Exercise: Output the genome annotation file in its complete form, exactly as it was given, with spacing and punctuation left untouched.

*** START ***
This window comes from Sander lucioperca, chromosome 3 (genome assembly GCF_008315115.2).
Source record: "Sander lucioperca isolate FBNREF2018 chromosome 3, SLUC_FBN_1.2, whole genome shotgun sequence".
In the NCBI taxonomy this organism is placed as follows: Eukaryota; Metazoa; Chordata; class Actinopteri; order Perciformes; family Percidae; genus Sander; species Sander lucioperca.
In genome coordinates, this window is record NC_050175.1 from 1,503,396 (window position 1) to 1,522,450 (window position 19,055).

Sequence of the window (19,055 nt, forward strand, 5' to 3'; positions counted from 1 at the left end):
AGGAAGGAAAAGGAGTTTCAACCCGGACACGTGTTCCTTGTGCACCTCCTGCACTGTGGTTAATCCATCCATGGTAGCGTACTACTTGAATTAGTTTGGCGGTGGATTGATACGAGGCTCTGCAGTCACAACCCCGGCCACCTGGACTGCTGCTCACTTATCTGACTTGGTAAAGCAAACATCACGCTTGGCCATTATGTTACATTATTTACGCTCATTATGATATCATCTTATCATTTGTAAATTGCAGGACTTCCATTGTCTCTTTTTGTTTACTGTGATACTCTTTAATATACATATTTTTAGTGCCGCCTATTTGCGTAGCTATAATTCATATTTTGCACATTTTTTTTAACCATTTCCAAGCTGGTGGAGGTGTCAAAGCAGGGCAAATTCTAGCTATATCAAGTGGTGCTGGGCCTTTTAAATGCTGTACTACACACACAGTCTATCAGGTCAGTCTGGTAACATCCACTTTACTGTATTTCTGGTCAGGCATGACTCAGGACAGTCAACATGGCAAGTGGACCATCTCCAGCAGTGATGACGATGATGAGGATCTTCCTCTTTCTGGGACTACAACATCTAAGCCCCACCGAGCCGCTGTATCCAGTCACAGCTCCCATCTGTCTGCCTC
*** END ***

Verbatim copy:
This window comes from Sander lucioperca, chromosome 3 (genome assembly GCF_008315115.2).
Source record: "Sander lucioperca isolate FBNREF2018 chromosome 3, SLUC_FBN_1.2, whole genome shotgun sequence".
In the NCBI taxonomy this organism is placed as follows: Eukaryota; Metazoa; Chordata; class Actinopteri; order Perciformes; family Percidae; genus Sander; species Sander lucioperca.
In genome coordinates, this window is record NC_050175.1 from 1,503,396 (window position 1) to 1,522,450 (window position 19,055).

Sequence of the window (19,055 nt, forward strand, 5' to 3'; positions counted from 1 at the left end):
AGGAAGGAAAAGGAGTTTCAACCCGGACACGTGTTCCTTGTGCACCTCCTGCACTGTGGTTAATCCATCCATGGTAGCGTACTACTTGAATTAGTTTGGCGGTGGATTGATACGAGGCTCTGCAGTCACAACCCCGGCCACCTGGACTGCTGCTCACTTATCTGACTTGGTAAAGCAAACATCACGCTTGGCCATTATGTTACATTATTTACGCTCATTATGATATCATCTTATCATTTGTAAATTGCAGGACTTCCATTGTCTCTTTTTGTTTACTGTGATACTCTTTAATATACATATTTTTAGTGCCGCCTATTTGCGTAGCTATAATTCATATTTTGCACATTTTTTTTAACCATTTCCAAGCTGGTGGAGGTGTCAAAGCAGGGCAAATTCTAGCTATATCAAGTGGTGCTGGGCCTTTTAAATGCTGTACTACACACACAGTCTATCAGGTCAGTCTGGTAACATCCACTTTACTGTATTTCTGGTCAGGCATGACTCAGGACAGTCAACATGGCAAGTGGACCATCTCCAGCAGTGATGACGATGATGAGGATCTTCCTCTTTCTGGGACTACAACATCTAAGCCCCACCGAGCCGCTGTATCCAGTCACAGCTCCCATCTGTCTGCCTC